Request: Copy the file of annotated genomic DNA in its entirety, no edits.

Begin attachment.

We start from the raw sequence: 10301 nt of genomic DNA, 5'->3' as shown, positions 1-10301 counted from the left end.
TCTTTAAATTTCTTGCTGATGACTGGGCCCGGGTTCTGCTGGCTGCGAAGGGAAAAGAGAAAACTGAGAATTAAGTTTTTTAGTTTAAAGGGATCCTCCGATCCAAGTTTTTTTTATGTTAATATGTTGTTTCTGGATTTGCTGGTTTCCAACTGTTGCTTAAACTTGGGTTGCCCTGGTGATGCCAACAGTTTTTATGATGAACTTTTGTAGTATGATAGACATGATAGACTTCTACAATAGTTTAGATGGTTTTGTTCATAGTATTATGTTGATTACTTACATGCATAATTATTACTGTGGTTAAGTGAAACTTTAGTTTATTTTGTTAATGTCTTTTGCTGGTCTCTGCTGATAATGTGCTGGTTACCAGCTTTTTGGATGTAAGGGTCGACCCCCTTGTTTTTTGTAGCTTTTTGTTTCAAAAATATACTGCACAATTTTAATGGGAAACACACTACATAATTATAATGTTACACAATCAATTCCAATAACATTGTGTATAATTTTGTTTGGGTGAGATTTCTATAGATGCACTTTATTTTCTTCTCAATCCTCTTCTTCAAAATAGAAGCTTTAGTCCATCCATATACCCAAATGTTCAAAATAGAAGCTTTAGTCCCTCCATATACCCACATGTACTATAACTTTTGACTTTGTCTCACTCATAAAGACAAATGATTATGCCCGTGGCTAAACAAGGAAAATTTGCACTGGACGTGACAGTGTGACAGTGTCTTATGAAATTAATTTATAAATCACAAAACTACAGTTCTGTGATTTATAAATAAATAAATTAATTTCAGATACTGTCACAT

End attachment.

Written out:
We start from the raw sequence: 10301 nt of genomic DNA, 5'->3' as shown, positions 1-10301 counted from the left end.
TCTTTAAATTTCTTGCTGATGACTGGGCCCGGGTTCTGCTGGCTGCGAAGGGAAAAGAGAAAACTGAGAATTAAGTTTTTTAGTTTAAAGGGATCCTCCGATCCAAGTTTTTTTTATGTTAATATGTTGTTTCTGGATTTGCTGGTTTCCAACTGTTGCTTAAACTTGGGTTGCCCTGGTGATGCCAACAGTTTTTATGATGAACTTTTGTAGTATGATAGACATGATAGACTTCTACAATAGTTTAGATGGTTTTGTTCATAGTATTATGTTGATTACTTACATGCATAATTATTACTGTGGTTAAGTGAAACTTTAGTTTATTTTGTTAATGTCTTTTGCTGGTCTCTGCTGATAATGTGCTGGTTACCAGCTTTTTGGATGTAAGGGTCGACCCCCTTGTTTTTTGTAGCTTTTTGTTTCAAAAATATACTGCACAATTTTAATGGGAAACACACTACATAATTATAATGTTACACAATCAATTCCAATAACATTGTGTATAATTTTGTTTGGGTGAGATTTCTATAGATGCACTTTATTTTCTTCTCAATCCTCTTCTTCAAAATAGAAGCTTTAGTCCATCCATATACCCAAATGTTCAAAATAGAAGCTTTAGTCCCTCCATATACCCACATGTACTATAACTTTTGACTTTGTCTCACTCATAAAGACAAATGATTATGCCCGTGGCTAAACAAGGAAAATTTGCACTGGACGTGACAGTGTGACAGTGTCTTATGAAATTAATTTATAAATCACAAAACTACAGTTCTGTGATTTATAAATAAATAAATTAATTTCAGATACTGTCACAT